A classic of Soviet silent film tells of a mother who is radicalized after she naively betrays her revolutionary son to Czarist authorities.
There are very few more poignant examples of world-historical irony in cinema than the Soviet silent film—the revolutionary hopes they expressed proved to be tragic illusions, but the works themselves remain deeply influential, and rightly so. Most American film buffs will be familiar with Eisenstein, but just as important is the work of Vsevolod Pudovkin. Arguably Pudovkin’s greatest film was made in 1926, entitled Mother.
Mother takes place in 1905, when a young man, played by Nikolai Batalov, joins a revolutionary group that is planning a strike at the local factory. His father, a drunk who is abusive to his wife and son, is recruited into a group of reactionary strike breakers. When the strike breakers attack the strikers, the father is killed by one of the son’s comrades (in a long sequence that is a tour de force of editing style). The mother (Vera Baranovskaya) then discovers a cache of weapons hidden under the floorboards by her son. Naïvely believing assurances from the police that they will be lenient, she betrays her son to them.
Adapted from the famous novel by Maxim Gorky, Mother was an international success, and remains one of the universally acknowledged masterpieces of Soviet cinema. And its reputation is deserved. On every level—editing, acting, photography, overall conception—this is superb filmmaking. Pudovkin has an uncanny ability to highlight the human face in powerful ways. The close-ups, and the framing of human figures within light that is bordered by shadows, create an effect like painting in motion, or like witnessing eternal archetypes of humanity taking shape on the screen.
The choice of Baranovskaya, an actress trained by Stanislavsky, in the title role, was extremely fortunate. She knows how to use her deep, haunting eyes, and how to be still—rather than trying to emote all over the place, as was still too common in films of that era—to create this character, this mother, as a living presence on screen. You just can’t take your eyes off of her.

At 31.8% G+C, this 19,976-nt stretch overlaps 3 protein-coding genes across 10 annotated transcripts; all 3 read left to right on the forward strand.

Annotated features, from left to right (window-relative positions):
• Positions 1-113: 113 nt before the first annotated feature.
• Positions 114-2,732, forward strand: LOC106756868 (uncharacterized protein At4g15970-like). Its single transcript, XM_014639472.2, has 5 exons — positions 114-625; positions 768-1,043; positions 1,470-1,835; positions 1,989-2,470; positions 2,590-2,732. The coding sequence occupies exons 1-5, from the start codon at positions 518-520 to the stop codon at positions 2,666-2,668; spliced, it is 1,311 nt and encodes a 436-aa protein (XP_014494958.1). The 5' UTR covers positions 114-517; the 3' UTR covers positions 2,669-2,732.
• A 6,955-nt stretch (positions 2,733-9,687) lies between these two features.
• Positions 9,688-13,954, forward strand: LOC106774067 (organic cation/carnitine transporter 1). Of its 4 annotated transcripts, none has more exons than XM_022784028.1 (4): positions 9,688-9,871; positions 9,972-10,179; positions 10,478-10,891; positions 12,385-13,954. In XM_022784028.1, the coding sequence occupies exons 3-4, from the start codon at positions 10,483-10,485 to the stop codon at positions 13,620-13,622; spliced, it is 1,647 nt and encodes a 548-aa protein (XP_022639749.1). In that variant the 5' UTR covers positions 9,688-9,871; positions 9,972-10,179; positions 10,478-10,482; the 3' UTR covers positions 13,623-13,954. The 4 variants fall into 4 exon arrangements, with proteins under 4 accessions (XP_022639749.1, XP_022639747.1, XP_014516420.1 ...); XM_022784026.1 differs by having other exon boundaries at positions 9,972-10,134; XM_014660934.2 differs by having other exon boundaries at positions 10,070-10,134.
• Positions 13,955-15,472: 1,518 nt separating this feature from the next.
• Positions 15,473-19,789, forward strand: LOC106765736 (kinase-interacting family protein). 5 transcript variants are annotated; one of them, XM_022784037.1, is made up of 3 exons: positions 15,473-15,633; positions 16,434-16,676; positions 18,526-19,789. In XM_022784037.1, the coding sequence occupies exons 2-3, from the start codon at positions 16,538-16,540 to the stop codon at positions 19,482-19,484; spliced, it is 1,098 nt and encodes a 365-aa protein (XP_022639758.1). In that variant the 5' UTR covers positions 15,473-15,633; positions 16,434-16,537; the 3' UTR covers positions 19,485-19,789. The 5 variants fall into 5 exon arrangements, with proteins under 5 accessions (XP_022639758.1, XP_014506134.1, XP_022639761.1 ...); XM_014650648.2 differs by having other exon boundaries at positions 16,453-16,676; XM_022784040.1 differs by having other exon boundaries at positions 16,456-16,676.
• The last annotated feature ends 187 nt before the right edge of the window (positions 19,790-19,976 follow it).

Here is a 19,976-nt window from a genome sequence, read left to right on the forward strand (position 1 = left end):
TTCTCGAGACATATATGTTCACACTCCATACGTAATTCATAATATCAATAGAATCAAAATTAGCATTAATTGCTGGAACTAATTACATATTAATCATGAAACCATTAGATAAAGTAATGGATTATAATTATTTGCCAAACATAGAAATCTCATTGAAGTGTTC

Montage was, of course, the principal technique of the Soviet silent film. What isn’t often enough said is that the Russians taught the rest of the world, to a great degree, how to move faster in movies. There are almost no dull stretches in Mother, the cutting is so fast and dynamic, in sequences such as the attack on the strikers, or the May Day march confronted by the military on horseback, that the drama is primarily conveyed by the film’s rhythm itself rather than the plot. Even the film’s quieter scenes involve dynamic editing, and continue to stimulate one’s attention on different levels by using symbols and evocative motifs, such as the water dripping into a bucket while the mother sits by her dead husband’s bier. Moreover, Pudovkin brought a personal touch to the story—always maintaining interest in the characters as individual people, over and above their significance as types. He focused on action and style, letting character speak for itself through the fine acting, and the result was one of the world’s most beautiful and effective films.
Mother is available on DVD.